Nathan Lane Rules in The Nance

Playing a first-rate conflicted gay burlesque star

Even so, the thick pileup of material—sex, culture, politics, economics, censorship—makes Beane's play richly exciting. He toggles back and forth between the burlesque stage and the everyday world, with the sketch scenes growing progressively eerier as Chauncey's situation grows more dire, till you're unsure whether to take them as actual stage scenes or nightmares. Lee Beatty's set design and Japhy Weideman's lighting slide increasingly toward the crepuscular, evoking Reginald Marsh's blurry, shadowy paintings of burlesque scenes. The overall production, beautiful without artsiness, makes a fitting home for Lane's authoritative performance, always pitched with perfect precision as it ranges from extravagant, sassy highs to mordant Beckettian lows.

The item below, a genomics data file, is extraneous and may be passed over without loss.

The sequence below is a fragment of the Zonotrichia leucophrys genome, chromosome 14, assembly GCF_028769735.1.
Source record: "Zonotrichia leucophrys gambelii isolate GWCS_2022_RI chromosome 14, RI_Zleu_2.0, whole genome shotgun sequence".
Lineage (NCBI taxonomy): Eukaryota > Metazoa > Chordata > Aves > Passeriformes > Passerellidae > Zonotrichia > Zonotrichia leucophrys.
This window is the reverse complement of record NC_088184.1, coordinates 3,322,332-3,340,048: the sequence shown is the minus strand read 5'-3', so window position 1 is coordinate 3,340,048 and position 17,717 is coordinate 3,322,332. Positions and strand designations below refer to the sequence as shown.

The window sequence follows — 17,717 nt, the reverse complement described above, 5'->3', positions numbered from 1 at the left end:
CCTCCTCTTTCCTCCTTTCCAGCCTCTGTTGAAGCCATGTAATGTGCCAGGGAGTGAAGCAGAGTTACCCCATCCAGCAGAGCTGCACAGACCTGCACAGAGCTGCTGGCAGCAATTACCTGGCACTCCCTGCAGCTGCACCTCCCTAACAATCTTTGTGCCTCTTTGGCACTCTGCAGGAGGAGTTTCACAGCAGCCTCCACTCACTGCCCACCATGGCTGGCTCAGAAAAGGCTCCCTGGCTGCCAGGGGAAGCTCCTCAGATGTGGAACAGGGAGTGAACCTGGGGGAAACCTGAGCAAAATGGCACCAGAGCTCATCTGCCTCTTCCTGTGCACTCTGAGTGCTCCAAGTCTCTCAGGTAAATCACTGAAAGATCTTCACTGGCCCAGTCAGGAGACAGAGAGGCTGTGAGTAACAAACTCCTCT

Nathan Lane and Lewis J. Stadlen ride hard at the Lyceum.
Joan Marcus
Nathan Lane and Lewis J. Stadlen ride hard at the Lyceum.

The Nance's accomplishment overrides all its debatable aspects. That it raises so many ideas worth debating, in terms of both history and the present, is a sign of its stature. And that it does so in such a beautifully realized production, with Lane reigning at its center, is a gorgeous rebuke to the mostly shoddy goods surrounding it on Broadway.

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